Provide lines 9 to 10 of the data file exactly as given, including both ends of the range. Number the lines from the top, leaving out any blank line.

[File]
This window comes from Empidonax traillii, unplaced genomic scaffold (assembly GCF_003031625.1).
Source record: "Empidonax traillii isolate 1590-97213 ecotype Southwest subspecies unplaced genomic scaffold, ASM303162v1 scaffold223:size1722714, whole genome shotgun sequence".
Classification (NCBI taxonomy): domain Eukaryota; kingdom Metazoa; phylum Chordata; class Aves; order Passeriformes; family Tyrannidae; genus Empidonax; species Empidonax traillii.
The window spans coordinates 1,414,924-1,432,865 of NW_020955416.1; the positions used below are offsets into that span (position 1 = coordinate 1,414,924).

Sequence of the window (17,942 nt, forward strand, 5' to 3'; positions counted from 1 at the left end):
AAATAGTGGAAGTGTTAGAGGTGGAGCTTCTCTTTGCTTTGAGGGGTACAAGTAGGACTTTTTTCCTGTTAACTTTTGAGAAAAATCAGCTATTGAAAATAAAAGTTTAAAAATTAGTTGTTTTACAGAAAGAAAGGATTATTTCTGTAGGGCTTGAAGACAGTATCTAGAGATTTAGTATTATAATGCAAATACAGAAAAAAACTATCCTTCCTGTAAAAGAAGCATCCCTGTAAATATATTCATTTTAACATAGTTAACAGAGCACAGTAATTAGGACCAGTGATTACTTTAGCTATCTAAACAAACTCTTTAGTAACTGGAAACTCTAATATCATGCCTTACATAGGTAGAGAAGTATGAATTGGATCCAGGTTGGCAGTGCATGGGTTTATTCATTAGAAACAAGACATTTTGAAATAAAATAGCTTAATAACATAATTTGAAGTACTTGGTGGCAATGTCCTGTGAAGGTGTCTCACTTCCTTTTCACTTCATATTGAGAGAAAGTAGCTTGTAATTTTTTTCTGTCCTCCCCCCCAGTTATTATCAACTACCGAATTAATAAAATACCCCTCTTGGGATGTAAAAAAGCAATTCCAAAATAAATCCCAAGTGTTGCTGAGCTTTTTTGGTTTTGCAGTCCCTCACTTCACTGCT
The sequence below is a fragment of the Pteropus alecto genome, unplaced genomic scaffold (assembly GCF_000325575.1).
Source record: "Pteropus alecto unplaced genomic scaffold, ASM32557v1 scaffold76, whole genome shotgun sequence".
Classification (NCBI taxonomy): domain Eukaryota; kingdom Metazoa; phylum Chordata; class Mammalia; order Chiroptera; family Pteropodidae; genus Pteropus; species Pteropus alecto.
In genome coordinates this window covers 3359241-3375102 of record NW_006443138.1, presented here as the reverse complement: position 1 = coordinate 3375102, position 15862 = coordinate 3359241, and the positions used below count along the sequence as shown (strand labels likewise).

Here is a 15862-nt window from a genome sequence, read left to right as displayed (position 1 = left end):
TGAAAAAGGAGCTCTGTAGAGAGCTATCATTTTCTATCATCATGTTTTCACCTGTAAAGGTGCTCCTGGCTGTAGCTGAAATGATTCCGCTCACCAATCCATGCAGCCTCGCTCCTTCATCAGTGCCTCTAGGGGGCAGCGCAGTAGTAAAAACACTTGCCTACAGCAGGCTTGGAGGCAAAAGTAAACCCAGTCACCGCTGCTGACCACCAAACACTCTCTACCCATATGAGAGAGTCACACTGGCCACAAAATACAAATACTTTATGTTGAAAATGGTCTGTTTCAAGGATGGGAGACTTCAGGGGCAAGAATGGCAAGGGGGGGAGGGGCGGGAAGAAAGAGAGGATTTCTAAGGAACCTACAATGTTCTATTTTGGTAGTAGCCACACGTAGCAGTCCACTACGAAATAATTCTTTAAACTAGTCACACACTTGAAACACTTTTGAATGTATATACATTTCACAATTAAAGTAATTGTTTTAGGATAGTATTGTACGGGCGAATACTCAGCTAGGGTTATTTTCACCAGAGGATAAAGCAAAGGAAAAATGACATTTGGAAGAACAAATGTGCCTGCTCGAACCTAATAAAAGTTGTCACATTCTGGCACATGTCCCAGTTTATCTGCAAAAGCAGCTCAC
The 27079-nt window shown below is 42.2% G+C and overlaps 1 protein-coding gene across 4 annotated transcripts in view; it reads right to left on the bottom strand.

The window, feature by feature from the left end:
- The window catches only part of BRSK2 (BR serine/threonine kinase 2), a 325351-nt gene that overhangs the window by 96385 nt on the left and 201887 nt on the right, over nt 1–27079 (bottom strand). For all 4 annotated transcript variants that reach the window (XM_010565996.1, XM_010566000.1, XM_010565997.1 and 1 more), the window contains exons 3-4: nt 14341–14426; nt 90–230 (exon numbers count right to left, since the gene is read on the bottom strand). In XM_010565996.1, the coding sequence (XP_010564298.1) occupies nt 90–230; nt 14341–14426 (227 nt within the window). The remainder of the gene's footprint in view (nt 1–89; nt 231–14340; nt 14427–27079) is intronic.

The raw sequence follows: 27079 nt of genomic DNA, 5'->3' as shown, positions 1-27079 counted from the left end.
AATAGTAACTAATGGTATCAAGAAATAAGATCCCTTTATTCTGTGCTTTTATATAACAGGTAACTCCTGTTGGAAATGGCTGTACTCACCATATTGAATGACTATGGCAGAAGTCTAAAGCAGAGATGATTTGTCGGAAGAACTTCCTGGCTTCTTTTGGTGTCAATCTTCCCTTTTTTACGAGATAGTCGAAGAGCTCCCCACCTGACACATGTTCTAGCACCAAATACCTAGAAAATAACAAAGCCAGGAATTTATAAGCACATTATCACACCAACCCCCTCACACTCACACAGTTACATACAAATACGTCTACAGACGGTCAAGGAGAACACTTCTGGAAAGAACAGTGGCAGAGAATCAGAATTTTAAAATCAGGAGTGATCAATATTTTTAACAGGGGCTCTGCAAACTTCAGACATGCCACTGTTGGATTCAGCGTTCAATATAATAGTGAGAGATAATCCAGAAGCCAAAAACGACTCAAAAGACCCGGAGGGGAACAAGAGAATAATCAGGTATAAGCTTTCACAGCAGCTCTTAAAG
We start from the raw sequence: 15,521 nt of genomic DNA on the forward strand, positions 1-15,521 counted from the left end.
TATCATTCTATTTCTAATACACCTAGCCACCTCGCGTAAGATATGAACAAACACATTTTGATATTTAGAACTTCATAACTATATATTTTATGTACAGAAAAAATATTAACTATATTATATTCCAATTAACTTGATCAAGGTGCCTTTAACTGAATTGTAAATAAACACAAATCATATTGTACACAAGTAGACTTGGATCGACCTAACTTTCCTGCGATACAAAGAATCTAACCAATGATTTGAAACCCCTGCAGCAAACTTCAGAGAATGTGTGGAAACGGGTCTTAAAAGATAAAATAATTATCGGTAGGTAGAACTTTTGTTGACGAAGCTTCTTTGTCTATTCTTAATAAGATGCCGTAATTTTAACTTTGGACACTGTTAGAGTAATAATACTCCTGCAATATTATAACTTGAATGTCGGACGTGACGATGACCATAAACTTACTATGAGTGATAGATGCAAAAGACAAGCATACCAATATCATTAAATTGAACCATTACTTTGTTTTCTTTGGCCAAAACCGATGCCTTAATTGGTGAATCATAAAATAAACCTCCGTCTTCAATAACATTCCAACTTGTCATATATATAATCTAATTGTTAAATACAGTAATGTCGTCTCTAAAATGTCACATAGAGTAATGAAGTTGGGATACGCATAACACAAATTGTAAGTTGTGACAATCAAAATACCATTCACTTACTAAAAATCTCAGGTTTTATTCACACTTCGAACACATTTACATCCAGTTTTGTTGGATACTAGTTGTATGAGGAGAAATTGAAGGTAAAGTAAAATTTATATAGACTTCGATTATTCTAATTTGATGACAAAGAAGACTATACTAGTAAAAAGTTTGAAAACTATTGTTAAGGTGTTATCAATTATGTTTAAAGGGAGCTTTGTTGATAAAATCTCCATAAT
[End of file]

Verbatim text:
Classification (NCBI taxonomy): domain Eukaryota; kingdom Metazoa; phylum Chordata; class Mammalia; order Chiroptera; family Pteropodidae; genus Pteropus; species Pteropus alecto.
In genome coordinates this window covers 3359241-3375102 of record NW_006443138.1, presented here as the reverse complement: position 1 = coordinate 3375102, position 15862 = coordinate 3359241, and the positions used below count along the sequence as shown (strand labels likewise).